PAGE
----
Atlas Beer Garden, Panama City, Republic of Panama, ca 1930s
L. Maduro’s black and white photographs of Panama during the construction of the canal (1904-1914), part of the University of Texas Library Nettie Lee Benson Latin American Collection, are better known perhaps but he also took pictures in later years like the one on this postcard of the Atlas Beer Garden that we can date by the style of the automobiles to probably the 1930s. If he used a similar identification system as Curtis Teich, then this card was most likely published in 1933 since the number at the bottom right is 3A513 (3 for the year, A for the decade). Since Maduro’s business was located next to the Central Hotel in Panama City and sold Panama hats, French perfumes, and souvenirs such as postcards. Maduro must have had a good tourist trade in postcards and other novelties.
Before the canal was built and the Canal Zone was established all the older towns in the area had private businesses such as grocery stores, cafés, hotels and saloons. After the construction of the Canal commenced most private enterprises in the Zone were abolished. The military officers clubs were still able to serve alcoholic beverages but civilian lodges and clubs and bars could not. The civilians living in the area had to go to private clubs and bars if they wished to drink.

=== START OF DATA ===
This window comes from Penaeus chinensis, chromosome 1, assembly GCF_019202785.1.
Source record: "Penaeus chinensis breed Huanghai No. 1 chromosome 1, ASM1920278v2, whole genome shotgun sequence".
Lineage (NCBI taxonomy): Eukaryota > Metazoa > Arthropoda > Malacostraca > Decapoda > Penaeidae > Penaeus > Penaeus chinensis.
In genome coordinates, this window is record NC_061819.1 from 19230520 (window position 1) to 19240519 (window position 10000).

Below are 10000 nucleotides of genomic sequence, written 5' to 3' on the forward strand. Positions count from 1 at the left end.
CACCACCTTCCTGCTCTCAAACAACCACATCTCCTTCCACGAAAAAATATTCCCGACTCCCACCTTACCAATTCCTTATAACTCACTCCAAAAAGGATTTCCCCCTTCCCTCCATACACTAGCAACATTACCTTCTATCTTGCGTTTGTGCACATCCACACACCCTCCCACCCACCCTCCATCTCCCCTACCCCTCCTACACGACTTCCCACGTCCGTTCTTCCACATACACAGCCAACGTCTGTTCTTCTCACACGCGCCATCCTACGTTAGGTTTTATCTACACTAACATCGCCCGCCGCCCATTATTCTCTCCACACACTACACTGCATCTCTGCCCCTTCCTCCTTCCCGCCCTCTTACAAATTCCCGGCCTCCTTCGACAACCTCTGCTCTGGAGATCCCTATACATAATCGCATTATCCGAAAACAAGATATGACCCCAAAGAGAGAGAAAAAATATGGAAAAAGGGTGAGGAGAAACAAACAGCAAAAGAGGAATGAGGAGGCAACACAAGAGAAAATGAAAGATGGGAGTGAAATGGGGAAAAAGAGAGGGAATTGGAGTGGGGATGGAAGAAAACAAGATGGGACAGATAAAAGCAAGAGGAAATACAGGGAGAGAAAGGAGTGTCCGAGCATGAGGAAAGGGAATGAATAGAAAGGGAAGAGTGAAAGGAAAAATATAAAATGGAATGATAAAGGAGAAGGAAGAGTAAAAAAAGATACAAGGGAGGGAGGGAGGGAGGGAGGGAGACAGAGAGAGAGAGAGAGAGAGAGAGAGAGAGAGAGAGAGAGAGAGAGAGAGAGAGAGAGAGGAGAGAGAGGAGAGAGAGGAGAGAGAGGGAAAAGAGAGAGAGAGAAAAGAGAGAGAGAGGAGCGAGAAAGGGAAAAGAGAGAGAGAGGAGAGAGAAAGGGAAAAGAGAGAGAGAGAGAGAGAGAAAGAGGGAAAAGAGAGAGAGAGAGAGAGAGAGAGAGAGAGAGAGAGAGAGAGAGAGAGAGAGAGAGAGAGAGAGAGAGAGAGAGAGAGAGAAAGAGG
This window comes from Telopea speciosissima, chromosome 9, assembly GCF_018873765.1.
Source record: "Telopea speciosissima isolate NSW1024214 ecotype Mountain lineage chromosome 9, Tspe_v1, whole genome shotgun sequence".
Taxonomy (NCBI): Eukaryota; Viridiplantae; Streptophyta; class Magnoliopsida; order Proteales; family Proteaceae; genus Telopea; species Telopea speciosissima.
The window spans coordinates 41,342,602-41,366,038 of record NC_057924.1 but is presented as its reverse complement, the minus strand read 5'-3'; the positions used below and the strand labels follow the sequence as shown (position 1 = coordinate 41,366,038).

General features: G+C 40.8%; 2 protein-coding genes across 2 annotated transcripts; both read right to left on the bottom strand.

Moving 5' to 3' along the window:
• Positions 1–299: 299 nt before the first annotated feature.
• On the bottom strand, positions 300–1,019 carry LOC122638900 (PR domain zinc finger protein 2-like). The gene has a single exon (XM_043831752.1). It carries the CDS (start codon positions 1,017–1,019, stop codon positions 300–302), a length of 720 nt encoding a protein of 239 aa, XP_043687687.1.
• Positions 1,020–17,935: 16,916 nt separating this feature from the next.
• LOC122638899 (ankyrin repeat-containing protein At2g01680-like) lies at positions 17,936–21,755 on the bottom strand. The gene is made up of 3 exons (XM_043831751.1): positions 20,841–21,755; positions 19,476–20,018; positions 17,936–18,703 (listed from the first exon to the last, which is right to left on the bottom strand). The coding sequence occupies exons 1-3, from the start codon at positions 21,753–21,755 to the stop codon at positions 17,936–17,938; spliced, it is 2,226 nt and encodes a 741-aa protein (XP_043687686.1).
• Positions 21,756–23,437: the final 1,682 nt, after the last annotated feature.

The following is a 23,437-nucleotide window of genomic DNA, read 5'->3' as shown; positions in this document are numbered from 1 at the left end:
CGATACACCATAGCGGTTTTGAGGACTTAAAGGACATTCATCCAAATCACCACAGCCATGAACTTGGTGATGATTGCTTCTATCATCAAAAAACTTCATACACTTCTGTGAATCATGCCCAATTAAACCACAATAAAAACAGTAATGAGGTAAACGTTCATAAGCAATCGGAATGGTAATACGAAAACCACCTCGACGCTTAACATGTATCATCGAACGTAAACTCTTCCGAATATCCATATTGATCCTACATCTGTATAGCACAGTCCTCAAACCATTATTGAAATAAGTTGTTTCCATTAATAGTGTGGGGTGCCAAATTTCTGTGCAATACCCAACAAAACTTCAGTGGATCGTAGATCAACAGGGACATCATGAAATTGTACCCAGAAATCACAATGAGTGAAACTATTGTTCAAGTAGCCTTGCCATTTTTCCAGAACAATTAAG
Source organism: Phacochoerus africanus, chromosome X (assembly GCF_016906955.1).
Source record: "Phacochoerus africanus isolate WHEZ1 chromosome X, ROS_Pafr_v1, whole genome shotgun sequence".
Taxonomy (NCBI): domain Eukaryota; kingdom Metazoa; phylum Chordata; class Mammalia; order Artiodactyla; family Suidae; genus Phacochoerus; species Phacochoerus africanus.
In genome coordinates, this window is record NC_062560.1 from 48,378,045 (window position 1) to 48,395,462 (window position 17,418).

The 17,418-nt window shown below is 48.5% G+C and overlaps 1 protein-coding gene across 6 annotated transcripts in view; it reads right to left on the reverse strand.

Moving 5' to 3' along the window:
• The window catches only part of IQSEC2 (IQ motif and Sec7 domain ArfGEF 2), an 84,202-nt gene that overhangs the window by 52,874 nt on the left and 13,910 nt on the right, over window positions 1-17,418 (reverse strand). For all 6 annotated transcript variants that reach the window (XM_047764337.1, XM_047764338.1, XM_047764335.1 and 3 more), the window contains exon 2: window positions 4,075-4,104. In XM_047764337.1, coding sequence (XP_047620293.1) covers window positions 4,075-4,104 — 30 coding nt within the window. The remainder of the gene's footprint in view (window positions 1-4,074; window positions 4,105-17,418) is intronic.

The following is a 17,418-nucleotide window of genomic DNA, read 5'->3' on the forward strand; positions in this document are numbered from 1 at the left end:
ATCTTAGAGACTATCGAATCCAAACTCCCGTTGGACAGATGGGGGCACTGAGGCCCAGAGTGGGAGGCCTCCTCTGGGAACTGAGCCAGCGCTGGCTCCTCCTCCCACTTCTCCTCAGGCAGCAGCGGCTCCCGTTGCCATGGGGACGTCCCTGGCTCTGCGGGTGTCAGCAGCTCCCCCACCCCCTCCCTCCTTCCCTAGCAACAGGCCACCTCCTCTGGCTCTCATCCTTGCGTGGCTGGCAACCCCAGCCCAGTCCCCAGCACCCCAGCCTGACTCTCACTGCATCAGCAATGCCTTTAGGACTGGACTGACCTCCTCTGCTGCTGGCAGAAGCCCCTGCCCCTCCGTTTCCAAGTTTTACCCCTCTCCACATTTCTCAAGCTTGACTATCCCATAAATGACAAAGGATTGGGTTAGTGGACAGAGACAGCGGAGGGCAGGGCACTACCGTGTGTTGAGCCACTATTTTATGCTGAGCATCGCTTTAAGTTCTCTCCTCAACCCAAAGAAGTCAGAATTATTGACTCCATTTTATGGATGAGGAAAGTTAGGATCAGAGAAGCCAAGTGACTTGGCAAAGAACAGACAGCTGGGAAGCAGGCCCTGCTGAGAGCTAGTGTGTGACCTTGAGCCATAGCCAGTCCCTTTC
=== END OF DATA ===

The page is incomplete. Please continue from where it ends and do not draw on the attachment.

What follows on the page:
In the early 1930s there were three breweries in Panama City, Atlas, Balboa, and Milwaukee. About this same time beer gardens were built that affiliated with the breweries. The Atlas Beer Garden, shown on the postcard, sold Atlas Beer, the Balboa Garden sold Balboa Beer and El Rancho Garden sold Milwaukee Beer. One other beer garden in Colon, Bilgrays Beer Garden, was another favorite nightspot for people living in the Canal Zone.
During World War II enlisted men had to be out of the Panama City by 11 pm and the Atlas Beer Garden was made off limits to them. Following the end of the war the Atlas Beer Garden was again open to all. Then in the 1950s the Canal Zone laws pertaining to alcohol were changed so that the fraternal lodges and clubs in the Zone could now have bars that served alcoholic beverages. That combined with increasing nationalistic tensions with Panama saw the demise of beer garden patronage. By 1978 only the El Rancho was still in use and that was as a bingo parlor.
Like several other postcard companies, Maduro had his own logo that appeared on the reverse of the cards.
I. L. Maduro logo